After a couple of hours, she took a shower, got into her cornflower cotton pajamas and drifted easily to sleep in her antique cherry sleigh bed under the patchwork quilt made by her late grandmother Ruth.

The next morning on her way to work, Noelle found herself thinking of Grayson Whelan, the handsome cowboy who she had met recently at the annual Cow thieves and Outlaws Reunion dinner at the estate of the deceased oil tycoon, Frank Phillips, who was largely responsible for putting Bartlesville on the map. The estate, just outside of the city, named Woolaroc, had become a museum and wildlife preserve. Each fall since 1927, Woolaroc had hosted a party on the shores of Clyde Lake for cowboys, socialites, thieves, bankers, and lawmen.

Noelle was a loan officer at the local credit union and so she was lucky enough to be offered one of the coveted tickets to the event. Grayson introduced himself during the cocktail hour and they soon struck up a conversation.

What she learned was that he was the owner of Whelan Ranch near the city of Hominy in Osage County. Grayson had been educated at Delaware Valley University in Pennsylvania and had earned a B.A. in History.

“You didn’t study ranch management or agriculture?” Noelle asked.

“No, my dad taught me that and I’d always wanted to study world history,” Grayson explained. “I figured I’d settle here, but I wanted a bigger world view, you know? I try to save up and go somewhere I haven’t been about every other year.”

“Where have you been?”

“Well, my family is part Irish, so I started with Ireland, Northern Ireland, England, Scotland and Wales. We’re also Native American and that’s why I decided to go to Pennsylvania to college. That’s where my mom’s tribe, which is Lenape or Delaware, is from. The Delaware lived in the region that is now the Delaware Valley in Pennsylvania and in the state of Delaware before they were forced out and settled in Oklahoma.”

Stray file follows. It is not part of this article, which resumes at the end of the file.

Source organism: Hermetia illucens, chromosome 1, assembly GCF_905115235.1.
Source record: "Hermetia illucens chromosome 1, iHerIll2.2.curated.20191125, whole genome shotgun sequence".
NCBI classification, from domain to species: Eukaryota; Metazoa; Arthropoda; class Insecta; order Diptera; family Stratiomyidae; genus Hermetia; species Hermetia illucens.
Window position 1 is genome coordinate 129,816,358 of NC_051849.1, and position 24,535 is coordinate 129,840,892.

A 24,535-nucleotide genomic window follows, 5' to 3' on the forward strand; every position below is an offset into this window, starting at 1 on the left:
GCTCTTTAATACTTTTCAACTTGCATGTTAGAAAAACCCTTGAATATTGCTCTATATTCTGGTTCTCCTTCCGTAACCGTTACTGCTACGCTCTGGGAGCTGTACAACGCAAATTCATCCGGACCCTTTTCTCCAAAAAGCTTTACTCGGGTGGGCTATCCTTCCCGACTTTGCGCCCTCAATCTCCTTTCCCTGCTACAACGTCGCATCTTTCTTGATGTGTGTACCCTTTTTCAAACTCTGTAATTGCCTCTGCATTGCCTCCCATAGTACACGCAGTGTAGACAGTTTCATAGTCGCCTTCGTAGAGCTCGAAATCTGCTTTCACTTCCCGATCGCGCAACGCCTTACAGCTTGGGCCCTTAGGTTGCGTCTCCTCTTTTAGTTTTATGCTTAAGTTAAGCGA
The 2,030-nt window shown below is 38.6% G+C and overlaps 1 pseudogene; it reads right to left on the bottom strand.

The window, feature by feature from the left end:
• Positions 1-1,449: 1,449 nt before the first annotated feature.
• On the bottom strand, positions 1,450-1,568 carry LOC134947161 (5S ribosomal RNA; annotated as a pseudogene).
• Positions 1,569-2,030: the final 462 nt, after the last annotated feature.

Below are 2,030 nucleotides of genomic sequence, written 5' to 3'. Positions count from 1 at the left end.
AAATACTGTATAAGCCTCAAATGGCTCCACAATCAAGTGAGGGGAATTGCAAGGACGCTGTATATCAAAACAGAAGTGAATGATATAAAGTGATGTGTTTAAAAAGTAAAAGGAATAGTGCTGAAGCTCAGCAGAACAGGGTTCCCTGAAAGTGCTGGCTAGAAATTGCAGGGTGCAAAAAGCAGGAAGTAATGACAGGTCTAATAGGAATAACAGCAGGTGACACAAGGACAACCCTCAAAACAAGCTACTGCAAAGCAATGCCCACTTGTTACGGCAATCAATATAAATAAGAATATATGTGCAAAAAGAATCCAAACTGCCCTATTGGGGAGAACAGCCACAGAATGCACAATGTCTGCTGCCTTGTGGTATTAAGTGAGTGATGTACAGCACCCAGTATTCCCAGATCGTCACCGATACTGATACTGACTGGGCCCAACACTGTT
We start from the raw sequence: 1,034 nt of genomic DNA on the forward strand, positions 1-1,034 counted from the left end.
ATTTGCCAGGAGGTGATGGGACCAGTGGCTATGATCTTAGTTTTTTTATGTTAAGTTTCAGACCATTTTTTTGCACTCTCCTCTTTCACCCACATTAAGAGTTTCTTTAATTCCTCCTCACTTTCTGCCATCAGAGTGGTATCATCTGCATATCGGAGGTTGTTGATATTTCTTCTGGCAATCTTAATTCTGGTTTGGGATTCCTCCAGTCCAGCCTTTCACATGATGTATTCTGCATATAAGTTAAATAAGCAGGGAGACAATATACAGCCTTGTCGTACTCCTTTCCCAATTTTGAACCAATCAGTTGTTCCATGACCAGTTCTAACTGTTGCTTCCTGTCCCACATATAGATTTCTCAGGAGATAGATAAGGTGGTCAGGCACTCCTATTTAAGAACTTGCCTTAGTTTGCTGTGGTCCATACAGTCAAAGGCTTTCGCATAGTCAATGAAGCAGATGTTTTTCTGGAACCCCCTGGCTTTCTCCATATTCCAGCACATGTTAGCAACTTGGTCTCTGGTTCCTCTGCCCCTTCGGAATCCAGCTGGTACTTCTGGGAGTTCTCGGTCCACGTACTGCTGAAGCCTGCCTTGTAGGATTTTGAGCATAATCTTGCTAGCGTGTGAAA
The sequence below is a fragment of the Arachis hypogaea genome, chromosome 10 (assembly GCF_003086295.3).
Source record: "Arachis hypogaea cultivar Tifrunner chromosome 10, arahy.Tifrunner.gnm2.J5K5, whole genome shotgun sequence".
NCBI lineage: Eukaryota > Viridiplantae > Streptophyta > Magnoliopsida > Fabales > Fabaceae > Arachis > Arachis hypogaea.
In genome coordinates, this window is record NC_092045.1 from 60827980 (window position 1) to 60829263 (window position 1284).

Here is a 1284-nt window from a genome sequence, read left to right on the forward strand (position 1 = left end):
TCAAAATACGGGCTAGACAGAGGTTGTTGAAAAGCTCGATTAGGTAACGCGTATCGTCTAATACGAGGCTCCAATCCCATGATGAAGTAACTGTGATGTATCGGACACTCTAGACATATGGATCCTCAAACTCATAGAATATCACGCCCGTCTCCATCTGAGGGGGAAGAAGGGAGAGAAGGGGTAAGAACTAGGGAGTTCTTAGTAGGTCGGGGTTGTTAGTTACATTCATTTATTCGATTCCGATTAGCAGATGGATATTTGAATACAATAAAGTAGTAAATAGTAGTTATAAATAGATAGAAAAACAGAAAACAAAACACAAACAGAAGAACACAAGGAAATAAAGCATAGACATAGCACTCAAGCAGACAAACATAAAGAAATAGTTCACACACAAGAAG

“That is really interesting. It’s meaningful to know your ancestry, isn’t it?”

“Definitely. Have you traveled?”

“No, my family used their extra money to send me to college, and didn’t travel until they moved to Vail, Colorado, because of my mom’s allergies.”

“Where would you go if you could?” he asked.

Noelle thought for a moment and said, “I think the Scandinavian countries would be interesting to visit, Norway, Sweden.” She paused, “I’m of Norwegian descent, so it would be fun to see where my ancestors came from. Like you did.”

“That makes sense. Travelling to those places definitely added a new dimension to my life,” Grayson replied looking across the evening landscape as if he were picturing Ireland.